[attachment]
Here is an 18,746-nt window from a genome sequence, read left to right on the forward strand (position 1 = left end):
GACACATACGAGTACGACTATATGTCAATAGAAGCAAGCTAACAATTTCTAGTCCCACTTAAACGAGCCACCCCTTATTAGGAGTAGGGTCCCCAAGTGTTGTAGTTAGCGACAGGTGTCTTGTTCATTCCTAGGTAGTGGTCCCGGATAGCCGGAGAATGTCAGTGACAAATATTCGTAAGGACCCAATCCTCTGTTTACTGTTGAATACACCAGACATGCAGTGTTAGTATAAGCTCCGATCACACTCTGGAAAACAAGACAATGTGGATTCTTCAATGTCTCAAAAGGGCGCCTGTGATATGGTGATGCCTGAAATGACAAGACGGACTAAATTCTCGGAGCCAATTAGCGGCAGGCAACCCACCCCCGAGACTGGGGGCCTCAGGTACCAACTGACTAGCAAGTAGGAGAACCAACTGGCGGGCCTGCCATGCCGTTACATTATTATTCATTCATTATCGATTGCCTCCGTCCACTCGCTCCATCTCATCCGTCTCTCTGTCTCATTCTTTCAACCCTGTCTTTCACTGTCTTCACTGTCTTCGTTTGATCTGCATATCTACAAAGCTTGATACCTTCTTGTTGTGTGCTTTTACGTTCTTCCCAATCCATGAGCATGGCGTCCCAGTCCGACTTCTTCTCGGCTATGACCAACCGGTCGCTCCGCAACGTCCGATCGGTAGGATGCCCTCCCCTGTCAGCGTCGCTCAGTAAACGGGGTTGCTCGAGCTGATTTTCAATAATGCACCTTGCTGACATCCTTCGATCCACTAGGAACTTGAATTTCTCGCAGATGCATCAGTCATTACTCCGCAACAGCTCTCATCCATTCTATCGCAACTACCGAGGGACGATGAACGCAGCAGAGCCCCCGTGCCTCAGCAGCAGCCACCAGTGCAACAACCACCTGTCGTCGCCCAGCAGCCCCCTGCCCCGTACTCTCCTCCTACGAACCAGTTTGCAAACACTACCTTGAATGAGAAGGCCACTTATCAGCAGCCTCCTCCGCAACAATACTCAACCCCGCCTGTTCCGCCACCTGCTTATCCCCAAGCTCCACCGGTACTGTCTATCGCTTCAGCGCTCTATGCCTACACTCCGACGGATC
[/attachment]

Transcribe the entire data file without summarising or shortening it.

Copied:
Here is an 18,746-nt window from a genome sequence, read left to right on the forward strand (position 1 = left end):
GACACATACGAGTACGACTATATGTCAATAGAAGCAAGCTAACAATTTCTAGTCCCACTTAAACGAGCCACCCCTTATTAGGAGTAGGGTCCCCAAGTGTTGTAGTTAGCGACAGGTGTCTTGTTCATTCCTAGGTAGTGGTCCCGGATAGCCGGAGAATGTCAGTGACAAATATTCGTAAGGACCCAATCCTCTGTTTACTGTTGAATACACCAGACATGCAGTGTTAGTATAAGCTCCGATCACACTCTGGAAAACAAGACAATGTGGATTCTTCAATGTCTCAAAAGGGCGCCTGTGATATGGTGATGCCTGAAATGACAAGACGGACTAAATTCTCGGAGCCAATTAGCGGCAGGCAACCCACCCCCGAGACTGGGGGCCTCAGGTACCAACTGACTAGCAAGTAGGAGAACCAACTGGCGGGCCTGCCATGCCGTTACATTATTATTCATTCATTATCGATTGCCTCCGTCCACTCGCTCCATCTCATCCGTCTCTCTGTCTCATTCTTTCAACCCTGTCTTTCACTGTCTTCACTGTCTTCGTTTGATCTGCATATCTACAAAGCTTGATACCTTCTTGTTGTGTGCTTTTACGTTCTTCCCAATCCATGAGCATGGCGTCCCAGTCCGACTTCTTCTCGGCTATGACCAACCGGTCGCTCCGCAACGTCCGATCGGTAGGATGCCCTCCCCTGTCAGCGTCGCTCAGTAAACGGGGTTGCTCGAGCTGATTTTCAATAATGCACCTTGCTGACATCCTTCGATCCACTAGGAACTTGAATTTCTCGCAGATGCATCAGTCATTACTCCGCAACAGCTCTCATCCATTCTATCGCAACTACCGAGGGACGATGAACGCAGCAGAGCCCCCGTGCCTCAGCAGCAGCCACCAGTGCAACAACCACCTGTCGTCGCCCAGCAGCCCCCTGCCCCGTACTCTCCTCCTACGAACCAGTTTGCAAACACTACCTTGAATGAGAAGGCCACTTATCAGCAGCCTCCTCCGCAACAATACTCAACCCCGCCTGTTCCGCCACCTGCTTATCCCCAAGCTCCACCGGTACTGTCTATCGCTTCAGCGCTCTATGCCTACACTCCGACGGATC